Firstly, as a user it’s not up to me to find the solution
Agreed. But, you did suggest a solution that is completely impossible. The bootloader has no way of knowing whether the stream that contains !!! contains them because they were meant to trigger the functionality that they are a key for, or if they are embedded in the data stream as a result of the compiler finding them in a string literal.
Now, I’ll grant you that using %%% to trigger that functionality would have probably been better than using !!!, since so many people are so excited when things finally work, and I can’t recall a single instance where someone posted code containing “%%%”.
And, I’ll grant you that some documentation of the fact that !!! meant something to one of the bootloaders should have been generated.
However, I would be astonished if no solution was possible - which is what you seem to be implying by your question.
The bootloader certainly can’t tell the difference between code that a knowledgeable developer generated that contains !!! and code that an overexcited newbie generated that contains !!!. There is no compiler setting that defines skill level, and, even of there were, the IDE doesn’t provide a way of setting compiler options. And, it certainly can’t tell.
If the bug can’t be removed from the bootloader for some reason, it may be possible for the bootloader to indicate to the IDE when it has entered this diagnostic mode, which would enable the IDE to report it to the user in some meaningful way and not just leave them poking around in the guts of hung processes trying to guess what’s broken.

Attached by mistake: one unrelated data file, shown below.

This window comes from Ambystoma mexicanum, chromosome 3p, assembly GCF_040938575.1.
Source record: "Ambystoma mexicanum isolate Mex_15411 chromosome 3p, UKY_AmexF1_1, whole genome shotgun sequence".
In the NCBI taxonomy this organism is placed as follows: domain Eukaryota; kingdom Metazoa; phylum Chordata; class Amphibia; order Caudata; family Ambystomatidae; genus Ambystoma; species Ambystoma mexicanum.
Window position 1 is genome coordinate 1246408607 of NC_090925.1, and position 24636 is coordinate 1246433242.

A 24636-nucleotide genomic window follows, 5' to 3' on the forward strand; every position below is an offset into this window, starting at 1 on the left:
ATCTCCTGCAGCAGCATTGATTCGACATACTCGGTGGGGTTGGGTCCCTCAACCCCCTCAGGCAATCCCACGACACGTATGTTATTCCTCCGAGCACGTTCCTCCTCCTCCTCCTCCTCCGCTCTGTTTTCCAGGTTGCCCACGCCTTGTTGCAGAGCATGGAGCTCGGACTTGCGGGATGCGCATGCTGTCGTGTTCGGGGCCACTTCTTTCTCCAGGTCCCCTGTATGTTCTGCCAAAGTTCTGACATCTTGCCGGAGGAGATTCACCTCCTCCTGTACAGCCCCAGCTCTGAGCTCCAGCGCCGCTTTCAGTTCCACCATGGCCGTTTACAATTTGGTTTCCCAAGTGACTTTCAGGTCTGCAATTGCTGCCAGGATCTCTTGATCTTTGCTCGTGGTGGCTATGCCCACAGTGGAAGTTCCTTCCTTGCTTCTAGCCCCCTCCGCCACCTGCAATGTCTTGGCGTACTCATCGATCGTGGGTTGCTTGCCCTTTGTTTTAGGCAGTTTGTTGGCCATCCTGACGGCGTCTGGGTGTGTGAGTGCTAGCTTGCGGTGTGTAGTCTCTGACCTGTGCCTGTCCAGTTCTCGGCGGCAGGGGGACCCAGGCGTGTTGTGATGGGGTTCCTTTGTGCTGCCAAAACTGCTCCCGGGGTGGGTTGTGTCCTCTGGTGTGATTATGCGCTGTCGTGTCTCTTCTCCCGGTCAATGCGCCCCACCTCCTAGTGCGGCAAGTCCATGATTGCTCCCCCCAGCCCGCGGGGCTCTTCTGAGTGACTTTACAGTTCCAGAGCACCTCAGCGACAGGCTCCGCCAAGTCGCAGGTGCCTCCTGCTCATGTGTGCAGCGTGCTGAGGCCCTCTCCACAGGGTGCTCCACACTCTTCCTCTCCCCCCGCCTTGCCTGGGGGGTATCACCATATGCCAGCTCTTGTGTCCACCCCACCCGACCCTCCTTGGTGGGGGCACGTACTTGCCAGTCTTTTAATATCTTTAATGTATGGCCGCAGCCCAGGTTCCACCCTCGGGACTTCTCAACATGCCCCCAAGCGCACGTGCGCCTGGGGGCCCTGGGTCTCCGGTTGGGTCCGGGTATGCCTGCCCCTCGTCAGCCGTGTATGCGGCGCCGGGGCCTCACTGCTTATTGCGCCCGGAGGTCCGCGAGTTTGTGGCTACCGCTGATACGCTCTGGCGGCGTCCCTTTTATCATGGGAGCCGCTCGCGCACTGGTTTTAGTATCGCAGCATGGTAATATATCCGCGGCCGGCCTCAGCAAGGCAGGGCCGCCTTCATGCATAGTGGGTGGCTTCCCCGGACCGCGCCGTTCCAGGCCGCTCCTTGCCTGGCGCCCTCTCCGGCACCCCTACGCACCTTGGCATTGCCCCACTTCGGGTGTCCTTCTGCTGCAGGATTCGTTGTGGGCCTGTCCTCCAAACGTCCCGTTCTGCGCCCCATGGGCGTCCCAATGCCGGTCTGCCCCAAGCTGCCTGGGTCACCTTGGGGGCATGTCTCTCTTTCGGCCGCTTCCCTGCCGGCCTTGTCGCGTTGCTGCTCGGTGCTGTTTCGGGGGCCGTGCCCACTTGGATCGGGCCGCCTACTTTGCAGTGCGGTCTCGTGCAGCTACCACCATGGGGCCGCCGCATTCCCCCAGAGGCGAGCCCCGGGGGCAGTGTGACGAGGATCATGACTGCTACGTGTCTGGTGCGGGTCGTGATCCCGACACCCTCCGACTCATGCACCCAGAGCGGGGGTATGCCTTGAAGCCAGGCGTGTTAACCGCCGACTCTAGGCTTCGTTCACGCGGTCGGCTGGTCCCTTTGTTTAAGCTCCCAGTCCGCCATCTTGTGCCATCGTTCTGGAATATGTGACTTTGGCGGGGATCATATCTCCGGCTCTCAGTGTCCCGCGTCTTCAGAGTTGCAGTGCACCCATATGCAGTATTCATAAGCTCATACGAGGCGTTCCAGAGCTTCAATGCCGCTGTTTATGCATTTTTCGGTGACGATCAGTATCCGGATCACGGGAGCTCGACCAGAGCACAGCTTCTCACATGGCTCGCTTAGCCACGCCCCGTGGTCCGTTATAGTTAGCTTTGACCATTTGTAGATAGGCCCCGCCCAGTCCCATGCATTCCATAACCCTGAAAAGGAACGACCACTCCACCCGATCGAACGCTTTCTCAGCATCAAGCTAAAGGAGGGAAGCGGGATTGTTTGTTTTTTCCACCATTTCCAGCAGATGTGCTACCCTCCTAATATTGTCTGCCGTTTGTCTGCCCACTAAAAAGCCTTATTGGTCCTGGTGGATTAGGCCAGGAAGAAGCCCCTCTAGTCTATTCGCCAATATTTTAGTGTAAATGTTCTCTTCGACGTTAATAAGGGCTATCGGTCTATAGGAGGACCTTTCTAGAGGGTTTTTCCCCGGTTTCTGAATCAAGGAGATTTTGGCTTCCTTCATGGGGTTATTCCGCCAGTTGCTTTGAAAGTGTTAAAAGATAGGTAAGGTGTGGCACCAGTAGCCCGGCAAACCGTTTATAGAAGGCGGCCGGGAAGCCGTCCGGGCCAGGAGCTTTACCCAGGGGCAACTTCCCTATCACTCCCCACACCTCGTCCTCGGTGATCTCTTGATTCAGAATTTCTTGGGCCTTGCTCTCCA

That might be the case, but it would certainly increase the size of the bootloader, and would not really help unless the displayed message was very explicit. Something like:
“Hey, I know you’re excited that your code finally does what you want, but !!! means something to me that you probably didn’t intend for me to do. Signed, the bootloader”.
Then, how would you convey to the bootloader that you wanted it to continue, because you knew what you were doing, vs. conveying the need to stop loading the code?
How would you restore the code that was previously there, vs. leaving the chip with no code to run?
If the developers can’t figure out a way to achieve that, then surely at least it ought to be possible for the IDE to notify the user when they were attempting to download a sketch which the bootloader is not expected to handle correctly.
This presupposes that the IDE knows, or has some way of learning, which bootloader is loaded on the chip, and that each bootloader has some specific ID that is unique. I don’t know whether either supposition is true.
And if they can’t even manage that, then would it be asking too much to describe the problem in the trouble-shooting guide?
Certainly not, but, given how much trouble we have getting people to even be aware that it exists, is this really going to help?
Edit: Minor change to one sentence, as highlighted.